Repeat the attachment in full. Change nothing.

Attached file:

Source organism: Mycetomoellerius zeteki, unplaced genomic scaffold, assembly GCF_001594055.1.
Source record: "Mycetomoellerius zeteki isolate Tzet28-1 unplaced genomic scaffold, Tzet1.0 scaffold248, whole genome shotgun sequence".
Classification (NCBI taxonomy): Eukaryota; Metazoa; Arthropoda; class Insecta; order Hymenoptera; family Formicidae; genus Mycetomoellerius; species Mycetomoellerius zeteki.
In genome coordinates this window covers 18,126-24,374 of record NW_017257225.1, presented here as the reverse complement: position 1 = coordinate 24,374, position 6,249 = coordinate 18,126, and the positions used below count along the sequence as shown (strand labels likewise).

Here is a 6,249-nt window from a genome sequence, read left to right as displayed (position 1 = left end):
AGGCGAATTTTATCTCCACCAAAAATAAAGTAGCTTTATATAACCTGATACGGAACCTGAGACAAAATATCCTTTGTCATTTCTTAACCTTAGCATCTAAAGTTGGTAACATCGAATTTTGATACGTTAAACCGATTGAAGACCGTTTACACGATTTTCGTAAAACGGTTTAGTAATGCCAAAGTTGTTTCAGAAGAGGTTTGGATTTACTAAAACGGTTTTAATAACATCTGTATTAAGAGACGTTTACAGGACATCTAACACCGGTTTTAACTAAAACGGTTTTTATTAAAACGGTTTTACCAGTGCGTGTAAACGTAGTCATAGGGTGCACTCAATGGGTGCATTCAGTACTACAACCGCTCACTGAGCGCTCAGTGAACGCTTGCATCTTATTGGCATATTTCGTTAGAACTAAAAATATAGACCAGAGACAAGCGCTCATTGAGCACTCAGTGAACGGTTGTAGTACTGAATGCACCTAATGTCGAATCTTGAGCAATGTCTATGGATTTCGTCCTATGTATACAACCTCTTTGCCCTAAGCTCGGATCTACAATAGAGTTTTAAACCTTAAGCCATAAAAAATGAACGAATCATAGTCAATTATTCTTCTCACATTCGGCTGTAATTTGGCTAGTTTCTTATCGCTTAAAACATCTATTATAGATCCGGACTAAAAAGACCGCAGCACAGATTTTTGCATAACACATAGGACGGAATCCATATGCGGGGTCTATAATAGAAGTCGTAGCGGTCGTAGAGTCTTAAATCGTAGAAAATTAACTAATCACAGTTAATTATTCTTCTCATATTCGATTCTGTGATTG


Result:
Source organism: Mycetomoellerius zeteki, unplaced genomic scaffold, assembly GCF_001594055.1.
Source record: "Mycetomoellerius zeteki isolate Tzet28-1 unplaced genomic scaffold, Tzet1.0 scaffold248, whole genome shotgun sequence".
Classification (NCBI taxonomy): Eukaryota; Metazoa; Arthropoda; class Insecta; order Hymenoptera; family Formicidae; genus Mycetomoellerius; species Mycetomoellerius zeteki.
In genome coordinates this window covers 18,126-24,374 of record NW_017257225.1, presented here as the reverse complement: position 1 = coordinate 24,374, position 6,249 = coordinate 18,126, and the positions used below count along the sequence as shown (strand labels likewise).

Here is a 6,249-nt window from a genome sequence, read left to right as displayed (position 1 = left end):
AGGCGAATTTTATCTCCACCAAAAATAAAGTAGCTTTATATAACCTGATACGGAACCTGAGACAAAATATCCTTTGTCATTTCTTAACCTTAGCATCTAAAGTTGGTAACATCGAATTTTGATACGTTAAACCGATTGAAGACCGTTTACACGATTTTCGTAAAACGGTTTAGTAATGCCAAAGTTGTTTCAGAAGAGGTTTGGATTTACTAAAACGGTTTTAATAACATCTGTATTAAGAGACGTTTACAGGACATCTAACACCGGTTTTAACTAAAACGGTTTTTATTAAAACGGTTTTACCAGTGCGTGTAAACGTAGTCATAGGGTGCACTCAATGGGTGCATTCAGTACTACAACCGCTCACTGAGCGCTCAGTGAACGCTTGCATCTTATTGGCATATTTCGTTAGAACTAAAAATATAGACCAGAGACAAGCGCTCATTGAGCACTCAGTGAACGGTTGTAGTACTGAATGCACCTAATGTCGAATCTTGAGCAATGTCTATGGATTTCGTCCTATGTATACAACCTCTTTGCCCTAAGCTCGGATCTACAATAGAGTTTTAAACCTTAAGCCATAAAAAATGAACGAATCATAGTCAATTATTCTTCTCACATTCGGCTGTAATTTGGCTAGTTTCTTATCGCTTAAAACATCTATTATAGATCCGGACTAAAAAGACCGCAGCACAGATTTTTGCATAACACATAGGACGGAATCCATATGCGGGGTCTATAATAGAAGTCGTAGCGGTCGTAGAGTCTTAAATCGTAGAAAATTAACTAATCACAGTTAATTATTCTTCTCATATTCGATTCTGTGATTG